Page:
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Bug Out Bag

Building A Better Bug Out Bag

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A 72-hour bug out bag or “Go Bag” is an essential part of your survival during emergencies such as power outages, car breakdowns, natural disasters, and other instances where you might be without services for a few days. Continue reading to learn how to increase your chances of survival should you unexpectedly find yourself in these perilous times.

A Better Bug Out Bag For Greater Chances Of Survival

If you live in an area prone to hurricanes, wildfires, or ice storms, this type of bag will help keep you and your family safe at home or during an evacuation. If you keep the most necessary items in one central place (the bug out bag), it will be easier to get your hands on them when you need them.

 

A Brief History

What is a bug out bag? “Bug out” is British military slang for “leaving quickly under fire.” It’s basically a survival kit for when you need to exit an oncoming disaster quickly. Aviators during World War II had bug out bags or “bail out bags” to take with them when bailing out over enemy territory. Nowadays, non-military folk has adapted it use mainly for natural disasters like fires, earthquakes, flash floods, and such.

 

Bug Out Bag Or Survival Kit

Bug Out Bag Or Survival Kit | Building A Better Bug Out Bag

image via pixabay

A bug out bag is different to a survival kit in that the former it is meant to give you the items you need for the first 72 hours of survival. Bug out bags are focused on lightweight, emergency, and short-term supplies as opposed to long-term solutions. Choosing a military style bag or backpack has become a very popular choice due to their durability. But it may not be the best option…

 

Choosing A Bug Out Bag

You’ll want the bag to blend in with its surroundings. If you have to travel through an urban area, a blue or black nylon backpack is a good choice. For traveling through the wilderness, a camouflage pattern is ideal. The key is for the bag to not stick out like a sore thumb. As a side note, your bug out bag doesn’t have to be an actual “bag.” It can be a Rubbermaid container or another type of box that fits in your trunk. It could even be a large purse. The size and type of bug out container depends on whether you need to carry it (in which case a backpack is a better choice) or if you just have to have it in your car as you drive to your alternate location.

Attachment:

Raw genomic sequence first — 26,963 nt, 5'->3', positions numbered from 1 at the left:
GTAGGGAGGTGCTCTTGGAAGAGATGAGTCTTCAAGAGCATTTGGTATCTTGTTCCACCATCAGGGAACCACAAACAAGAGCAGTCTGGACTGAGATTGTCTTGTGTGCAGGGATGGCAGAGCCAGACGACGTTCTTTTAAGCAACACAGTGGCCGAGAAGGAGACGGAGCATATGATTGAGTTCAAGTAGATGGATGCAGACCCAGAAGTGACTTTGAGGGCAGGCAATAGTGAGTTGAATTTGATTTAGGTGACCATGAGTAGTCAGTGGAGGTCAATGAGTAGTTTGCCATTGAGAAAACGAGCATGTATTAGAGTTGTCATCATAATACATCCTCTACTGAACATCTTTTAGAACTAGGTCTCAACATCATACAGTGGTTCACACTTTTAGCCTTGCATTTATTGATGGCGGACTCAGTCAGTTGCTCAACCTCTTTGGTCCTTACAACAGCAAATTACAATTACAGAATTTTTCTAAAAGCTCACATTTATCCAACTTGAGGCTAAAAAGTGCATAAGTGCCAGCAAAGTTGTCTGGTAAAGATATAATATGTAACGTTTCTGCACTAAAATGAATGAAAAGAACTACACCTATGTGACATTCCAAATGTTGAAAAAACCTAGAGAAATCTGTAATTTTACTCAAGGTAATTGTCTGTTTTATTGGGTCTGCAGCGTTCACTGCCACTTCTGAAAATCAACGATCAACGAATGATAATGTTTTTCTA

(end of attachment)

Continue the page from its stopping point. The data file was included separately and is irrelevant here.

Bug Out Bags For The Family

If you have more than one person to pack a bug out bag for, consider packing a smaller bag for each member of the family so everyone has his or her supplies. This will also help you organize your supplies.

 

Bug Out Bag For Your Vehicle

Transportation is something that could occupy an entire article in and of itself, but there are a few considerations to think about regarding vehicles when bugging out:

  • If possible, acquire and maintain a vehicle manufactured before 1981. These vehicles have fewer electronics likely to be affected in the event of an EMP attack.
  • A diesel engine is preferable.
  • It should have enough room for the people and cargo you need to transport when “bugging out.”

At your safe location, it’s a good idea to have a bicycle and cart for transportation that doesn’t require fuel.

 

Rules In Building A Bug Out Bag

There are 3 rules one has to remember when building a bug out bag. Let’s start with the first one…

Rule 1: The Right Supplies

Your bug out bag is only as good as the supplies you put in it and the skills you have to use them for. Here are a few suggestions for stocking your 72-hour bug out bag. But take this with a grain of salt, you need to customize this kit for your area, your needs, and your family. Here’s a list of the supplies you can put in your bug out bag: